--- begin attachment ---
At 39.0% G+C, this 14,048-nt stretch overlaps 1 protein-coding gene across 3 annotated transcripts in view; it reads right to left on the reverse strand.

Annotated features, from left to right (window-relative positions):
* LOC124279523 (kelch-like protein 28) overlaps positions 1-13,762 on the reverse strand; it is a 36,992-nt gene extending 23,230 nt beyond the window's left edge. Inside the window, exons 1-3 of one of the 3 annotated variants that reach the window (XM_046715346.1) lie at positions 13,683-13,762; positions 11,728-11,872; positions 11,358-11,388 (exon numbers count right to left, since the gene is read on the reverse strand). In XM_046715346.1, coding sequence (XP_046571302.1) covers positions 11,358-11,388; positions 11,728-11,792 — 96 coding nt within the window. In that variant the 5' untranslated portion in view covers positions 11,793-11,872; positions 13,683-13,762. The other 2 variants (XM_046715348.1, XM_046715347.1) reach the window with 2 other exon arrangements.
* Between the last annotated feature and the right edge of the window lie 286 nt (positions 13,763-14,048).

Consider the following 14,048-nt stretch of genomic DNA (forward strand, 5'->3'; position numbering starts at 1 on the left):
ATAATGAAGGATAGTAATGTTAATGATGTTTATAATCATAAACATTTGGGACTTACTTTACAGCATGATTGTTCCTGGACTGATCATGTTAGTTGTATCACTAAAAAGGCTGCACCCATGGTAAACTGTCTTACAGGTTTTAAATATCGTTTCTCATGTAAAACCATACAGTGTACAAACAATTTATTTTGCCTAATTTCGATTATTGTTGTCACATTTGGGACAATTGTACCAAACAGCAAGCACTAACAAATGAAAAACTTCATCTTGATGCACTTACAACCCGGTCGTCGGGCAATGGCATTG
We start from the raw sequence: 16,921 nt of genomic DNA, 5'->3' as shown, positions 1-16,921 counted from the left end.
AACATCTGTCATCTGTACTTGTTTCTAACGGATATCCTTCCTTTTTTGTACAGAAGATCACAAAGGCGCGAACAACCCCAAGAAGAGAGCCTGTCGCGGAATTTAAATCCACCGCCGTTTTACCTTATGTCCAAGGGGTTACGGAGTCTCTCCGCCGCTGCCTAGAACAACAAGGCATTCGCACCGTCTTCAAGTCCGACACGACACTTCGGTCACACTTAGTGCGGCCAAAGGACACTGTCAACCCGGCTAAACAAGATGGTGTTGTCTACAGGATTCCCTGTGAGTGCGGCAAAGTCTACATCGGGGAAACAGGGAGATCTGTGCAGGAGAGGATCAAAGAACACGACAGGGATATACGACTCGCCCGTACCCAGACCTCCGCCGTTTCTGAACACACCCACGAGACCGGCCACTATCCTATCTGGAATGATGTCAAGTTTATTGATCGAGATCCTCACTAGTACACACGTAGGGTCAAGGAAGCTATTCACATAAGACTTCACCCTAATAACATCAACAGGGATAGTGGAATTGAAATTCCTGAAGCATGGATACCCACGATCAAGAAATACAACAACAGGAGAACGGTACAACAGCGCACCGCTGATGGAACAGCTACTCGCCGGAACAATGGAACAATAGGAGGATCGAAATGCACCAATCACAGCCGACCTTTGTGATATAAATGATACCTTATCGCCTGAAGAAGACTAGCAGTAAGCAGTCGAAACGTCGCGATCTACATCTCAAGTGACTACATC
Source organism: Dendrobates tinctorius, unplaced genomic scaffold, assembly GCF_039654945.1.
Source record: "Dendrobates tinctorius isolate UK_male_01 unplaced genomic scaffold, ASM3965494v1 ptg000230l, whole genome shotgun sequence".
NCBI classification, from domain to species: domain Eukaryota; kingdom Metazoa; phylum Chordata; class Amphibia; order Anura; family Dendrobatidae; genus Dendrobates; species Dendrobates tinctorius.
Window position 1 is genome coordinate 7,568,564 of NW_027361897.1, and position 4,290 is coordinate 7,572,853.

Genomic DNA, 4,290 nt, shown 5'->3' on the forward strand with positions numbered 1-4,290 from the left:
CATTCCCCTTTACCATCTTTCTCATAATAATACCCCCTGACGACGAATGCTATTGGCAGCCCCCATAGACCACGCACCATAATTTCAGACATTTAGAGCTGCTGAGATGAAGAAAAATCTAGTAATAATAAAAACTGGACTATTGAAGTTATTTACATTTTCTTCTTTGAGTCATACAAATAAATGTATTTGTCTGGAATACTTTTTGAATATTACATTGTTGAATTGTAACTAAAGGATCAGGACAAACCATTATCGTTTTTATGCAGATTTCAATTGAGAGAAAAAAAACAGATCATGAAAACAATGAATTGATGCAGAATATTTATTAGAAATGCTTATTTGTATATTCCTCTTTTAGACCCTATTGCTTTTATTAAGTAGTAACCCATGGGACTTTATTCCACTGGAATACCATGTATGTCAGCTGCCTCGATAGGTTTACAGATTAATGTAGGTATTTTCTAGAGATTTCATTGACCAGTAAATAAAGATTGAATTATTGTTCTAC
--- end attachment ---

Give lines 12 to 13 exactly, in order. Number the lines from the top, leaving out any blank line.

Window position 1 is genome coordinate 7,568,564 of NW_027361897.1, and position 4,290 is coordinate 7,572,853.

Genomic DNA, 4,290 nt, shown 5'->3' on the forward strand with positions numbered 1-4,290 from the left: